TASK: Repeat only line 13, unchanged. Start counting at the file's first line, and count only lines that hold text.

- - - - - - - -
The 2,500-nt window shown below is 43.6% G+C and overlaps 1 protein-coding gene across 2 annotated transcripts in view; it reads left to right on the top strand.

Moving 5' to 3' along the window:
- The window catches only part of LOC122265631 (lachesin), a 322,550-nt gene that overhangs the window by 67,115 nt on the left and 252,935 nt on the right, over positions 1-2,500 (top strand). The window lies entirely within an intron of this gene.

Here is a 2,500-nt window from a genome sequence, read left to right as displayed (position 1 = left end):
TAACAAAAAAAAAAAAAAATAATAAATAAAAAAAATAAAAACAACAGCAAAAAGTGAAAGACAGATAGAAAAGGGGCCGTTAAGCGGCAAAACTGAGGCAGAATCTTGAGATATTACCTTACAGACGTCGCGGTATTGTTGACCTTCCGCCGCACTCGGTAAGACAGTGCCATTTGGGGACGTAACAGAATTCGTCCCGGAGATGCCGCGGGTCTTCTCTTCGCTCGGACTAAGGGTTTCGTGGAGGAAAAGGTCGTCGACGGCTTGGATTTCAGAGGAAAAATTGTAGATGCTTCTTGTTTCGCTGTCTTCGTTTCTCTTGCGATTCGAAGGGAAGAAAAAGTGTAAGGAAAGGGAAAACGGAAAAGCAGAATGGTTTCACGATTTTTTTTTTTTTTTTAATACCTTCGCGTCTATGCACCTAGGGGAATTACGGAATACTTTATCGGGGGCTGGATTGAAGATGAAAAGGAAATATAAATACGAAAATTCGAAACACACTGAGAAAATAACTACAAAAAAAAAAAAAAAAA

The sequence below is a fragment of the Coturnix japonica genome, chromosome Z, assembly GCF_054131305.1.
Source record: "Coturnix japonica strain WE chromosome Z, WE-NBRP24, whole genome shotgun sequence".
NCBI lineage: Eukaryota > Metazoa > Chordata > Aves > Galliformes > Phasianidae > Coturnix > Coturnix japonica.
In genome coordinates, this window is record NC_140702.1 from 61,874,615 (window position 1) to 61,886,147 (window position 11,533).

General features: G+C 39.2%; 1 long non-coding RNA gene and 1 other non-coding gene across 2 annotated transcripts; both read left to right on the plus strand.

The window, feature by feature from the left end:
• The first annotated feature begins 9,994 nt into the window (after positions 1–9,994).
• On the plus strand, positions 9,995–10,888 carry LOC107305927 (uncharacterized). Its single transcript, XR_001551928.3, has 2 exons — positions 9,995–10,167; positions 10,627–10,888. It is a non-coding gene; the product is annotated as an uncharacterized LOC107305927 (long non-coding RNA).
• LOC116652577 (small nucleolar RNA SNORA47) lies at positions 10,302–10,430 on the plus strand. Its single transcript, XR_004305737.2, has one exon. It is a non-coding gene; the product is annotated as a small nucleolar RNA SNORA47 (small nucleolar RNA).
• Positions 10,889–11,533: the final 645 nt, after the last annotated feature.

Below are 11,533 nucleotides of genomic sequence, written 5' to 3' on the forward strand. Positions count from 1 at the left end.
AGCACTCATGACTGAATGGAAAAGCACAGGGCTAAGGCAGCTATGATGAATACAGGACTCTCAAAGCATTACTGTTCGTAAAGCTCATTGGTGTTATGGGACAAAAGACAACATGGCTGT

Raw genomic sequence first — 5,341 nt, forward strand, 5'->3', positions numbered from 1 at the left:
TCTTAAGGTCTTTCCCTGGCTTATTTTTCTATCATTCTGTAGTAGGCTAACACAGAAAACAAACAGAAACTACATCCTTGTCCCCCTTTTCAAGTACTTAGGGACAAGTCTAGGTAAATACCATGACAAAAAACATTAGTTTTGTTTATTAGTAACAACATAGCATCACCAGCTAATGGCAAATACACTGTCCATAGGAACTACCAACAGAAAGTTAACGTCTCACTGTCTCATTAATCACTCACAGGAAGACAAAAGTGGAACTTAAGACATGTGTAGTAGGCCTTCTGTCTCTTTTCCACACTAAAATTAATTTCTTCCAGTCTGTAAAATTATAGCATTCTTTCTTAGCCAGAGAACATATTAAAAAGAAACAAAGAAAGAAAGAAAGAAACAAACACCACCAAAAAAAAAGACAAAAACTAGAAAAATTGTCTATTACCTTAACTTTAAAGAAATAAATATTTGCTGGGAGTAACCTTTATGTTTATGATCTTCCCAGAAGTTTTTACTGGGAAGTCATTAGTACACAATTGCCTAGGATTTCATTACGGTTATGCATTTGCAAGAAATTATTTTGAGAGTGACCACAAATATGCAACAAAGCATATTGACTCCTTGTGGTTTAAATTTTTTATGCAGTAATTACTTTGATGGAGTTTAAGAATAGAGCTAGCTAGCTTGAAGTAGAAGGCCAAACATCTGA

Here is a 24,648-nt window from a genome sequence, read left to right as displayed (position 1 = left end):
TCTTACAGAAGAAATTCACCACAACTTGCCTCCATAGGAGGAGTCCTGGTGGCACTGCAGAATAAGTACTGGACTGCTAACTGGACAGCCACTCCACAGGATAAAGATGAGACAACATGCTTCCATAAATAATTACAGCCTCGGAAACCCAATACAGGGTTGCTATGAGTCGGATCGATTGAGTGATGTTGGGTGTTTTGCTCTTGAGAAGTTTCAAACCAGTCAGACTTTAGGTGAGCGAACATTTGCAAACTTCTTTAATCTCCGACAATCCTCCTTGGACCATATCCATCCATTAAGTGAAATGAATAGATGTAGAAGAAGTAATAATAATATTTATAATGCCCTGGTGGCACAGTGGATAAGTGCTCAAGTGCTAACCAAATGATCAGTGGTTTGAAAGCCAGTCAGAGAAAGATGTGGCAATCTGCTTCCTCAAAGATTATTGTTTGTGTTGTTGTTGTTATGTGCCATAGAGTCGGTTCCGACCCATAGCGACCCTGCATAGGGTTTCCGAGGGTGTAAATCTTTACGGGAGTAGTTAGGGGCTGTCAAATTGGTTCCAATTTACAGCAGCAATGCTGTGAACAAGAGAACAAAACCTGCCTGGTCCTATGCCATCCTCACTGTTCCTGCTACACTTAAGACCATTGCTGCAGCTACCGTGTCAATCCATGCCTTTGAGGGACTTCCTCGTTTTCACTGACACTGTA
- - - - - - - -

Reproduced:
• On the plus strand, positions 9,995–10,888 carry LOC107305927 (uncharacterized). Its single transcript, XR_001551928.3, has 2 exons — positions 9,995–10,167; positions 10,627–10,888. It is a non-coding gene; the product is annotated as an uncharacterized LOC107305927 (long non-coding RNA).